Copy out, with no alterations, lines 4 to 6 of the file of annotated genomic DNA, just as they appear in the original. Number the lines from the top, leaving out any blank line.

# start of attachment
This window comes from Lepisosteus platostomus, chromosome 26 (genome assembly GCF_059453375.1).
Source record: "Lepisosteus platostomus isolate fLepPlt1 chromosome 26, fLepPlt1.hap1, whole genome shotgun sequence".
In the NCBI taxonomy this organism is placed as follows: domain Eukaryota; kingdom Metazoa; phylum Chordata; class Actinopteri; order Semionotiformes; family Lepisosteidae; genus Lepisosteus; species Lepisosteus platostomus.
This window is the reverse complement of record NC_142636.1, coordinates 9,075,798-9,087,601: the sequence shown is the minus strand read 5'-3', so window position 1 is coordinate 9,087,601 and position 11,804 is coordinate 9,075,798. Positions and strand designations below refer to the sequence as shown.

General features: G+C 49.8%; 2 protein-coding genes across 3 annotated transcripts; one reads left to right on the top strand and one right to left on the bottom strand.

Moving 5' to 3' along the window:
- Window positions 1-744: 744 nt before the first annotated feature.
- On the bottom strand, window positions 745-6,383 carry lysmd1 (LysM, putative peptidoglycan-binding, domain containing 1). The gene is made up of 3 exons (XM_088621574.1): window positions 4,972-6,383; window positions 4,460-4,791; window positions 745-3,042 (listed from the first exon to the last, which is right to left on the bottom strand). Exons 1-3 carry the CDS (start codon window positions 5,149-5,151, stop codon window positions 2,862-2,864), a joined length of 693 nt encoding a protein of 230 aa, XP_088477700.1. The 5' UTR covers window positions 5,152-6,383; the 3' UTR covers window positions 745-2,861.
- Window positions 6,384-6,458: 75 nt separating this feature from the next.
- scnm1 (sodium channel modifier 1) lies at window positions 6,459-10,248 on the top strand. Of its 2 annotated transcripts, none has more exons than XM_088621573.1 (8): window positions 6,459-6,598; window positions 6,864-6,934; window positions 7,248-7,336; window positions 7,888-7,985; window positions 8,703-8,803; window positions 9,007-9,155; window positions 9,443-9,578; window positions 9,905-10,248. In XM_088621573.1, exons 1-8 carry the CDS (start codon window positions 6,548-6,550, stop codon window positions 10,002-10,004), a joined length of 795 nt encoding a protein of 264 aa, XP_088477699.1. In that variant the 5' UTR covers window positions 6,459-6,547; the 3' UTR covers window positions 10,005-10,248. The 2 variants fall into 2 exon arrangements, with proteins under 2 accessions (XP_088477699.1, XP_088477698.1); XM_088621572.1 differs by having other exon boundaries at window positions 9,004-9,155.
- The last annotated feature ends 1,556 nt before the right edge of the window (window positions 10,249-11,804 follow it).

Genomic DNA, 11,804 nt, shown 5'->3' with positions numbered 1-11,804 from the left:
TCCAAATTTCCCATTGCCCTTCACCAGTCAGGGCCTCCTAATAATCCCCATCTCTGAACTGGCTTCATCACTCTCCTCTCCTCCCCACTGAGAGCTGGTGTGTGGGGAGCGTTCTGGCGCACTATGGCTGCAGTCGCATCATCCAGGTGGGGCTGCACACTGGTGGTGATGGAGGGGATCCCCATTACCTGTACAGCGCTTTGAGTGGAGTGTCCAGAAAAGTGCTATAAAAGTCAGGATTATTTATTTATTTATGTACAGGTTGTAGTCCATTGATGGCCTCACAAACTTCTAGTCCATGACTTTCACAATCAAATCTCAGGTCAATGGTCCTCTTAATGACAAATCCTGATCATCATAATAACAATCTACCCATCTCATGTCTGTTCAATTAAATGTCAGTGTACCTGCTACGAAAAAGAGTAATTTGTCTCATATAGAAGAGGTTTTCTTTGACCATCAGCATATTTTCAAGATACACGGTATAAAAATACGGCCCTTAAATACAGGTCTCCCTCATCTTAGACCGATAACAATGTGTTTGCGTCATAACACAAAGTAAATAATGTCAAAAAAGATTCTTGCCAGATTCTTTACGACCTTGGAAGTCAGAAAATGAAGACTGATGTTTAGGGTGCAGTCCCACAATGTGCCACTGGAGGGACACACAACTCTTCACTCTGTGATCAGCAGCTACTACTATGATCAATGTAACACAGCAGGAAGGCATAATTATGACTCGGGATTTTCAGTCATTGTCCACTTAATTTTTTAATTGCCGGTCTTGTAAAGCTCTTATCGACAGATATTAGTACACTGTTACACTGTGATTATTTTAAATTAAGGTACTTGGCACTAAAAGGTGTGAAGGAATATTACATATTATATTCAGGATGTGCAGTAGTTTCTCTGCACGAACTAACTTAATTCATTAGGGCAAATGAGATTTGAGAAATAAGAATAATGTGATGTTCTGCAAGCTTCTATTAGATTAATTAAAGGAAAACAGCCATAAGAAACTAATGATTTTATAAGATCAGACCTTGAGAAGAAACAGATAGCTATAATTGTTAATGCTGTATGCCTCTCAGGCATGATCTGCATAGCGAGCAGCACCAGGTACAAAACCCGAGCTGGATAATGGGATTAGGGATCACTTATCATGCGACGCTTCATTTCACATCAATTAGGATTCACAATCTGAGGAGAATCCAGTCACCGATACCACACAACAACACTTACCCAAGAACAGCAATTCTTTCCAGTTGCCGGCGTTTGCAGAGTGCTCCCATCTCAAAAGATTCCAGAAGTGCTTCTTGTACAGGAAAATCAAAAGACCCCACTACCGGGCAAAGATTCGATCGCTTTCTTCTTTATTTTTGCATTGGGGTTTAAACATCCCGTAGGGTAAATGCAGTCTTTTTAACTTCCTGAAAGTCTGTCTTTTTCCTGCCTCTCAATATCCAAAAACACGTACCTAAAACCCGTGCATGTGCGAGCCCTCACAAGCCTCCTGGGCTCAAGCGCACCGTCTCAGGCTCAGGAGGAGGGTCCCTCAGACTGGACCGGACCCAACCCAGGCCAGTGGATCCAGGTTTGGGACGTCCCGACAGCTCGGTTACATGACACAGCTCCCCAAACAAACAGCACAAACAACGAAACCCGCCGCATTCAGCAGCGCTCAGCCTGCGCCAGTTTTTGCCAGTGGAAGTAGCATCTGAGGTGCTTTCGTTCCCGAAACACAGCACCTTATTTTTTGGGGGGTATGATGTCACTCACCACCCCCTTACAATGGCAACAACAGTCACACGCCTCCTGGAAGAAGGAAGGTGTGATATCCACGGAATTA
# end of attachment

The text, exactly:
This window is the reverse complement of record NC_142636.1, coordinates 9,075,798-9,087,601: the sequence shown is the minus strand read 5'-3', so window position 1 is coordinate 9,087,601 and position 11,804 is coordinate 9,075,798. Positions and strand designations below refer to the sequence as shown.

General features: G+C 49.8%; 2 protein-coding genes across 3 annotated transcripts; one reads left to right on the top strand and one right to left on the bottom strand.

Moving 5' to 3' along the window: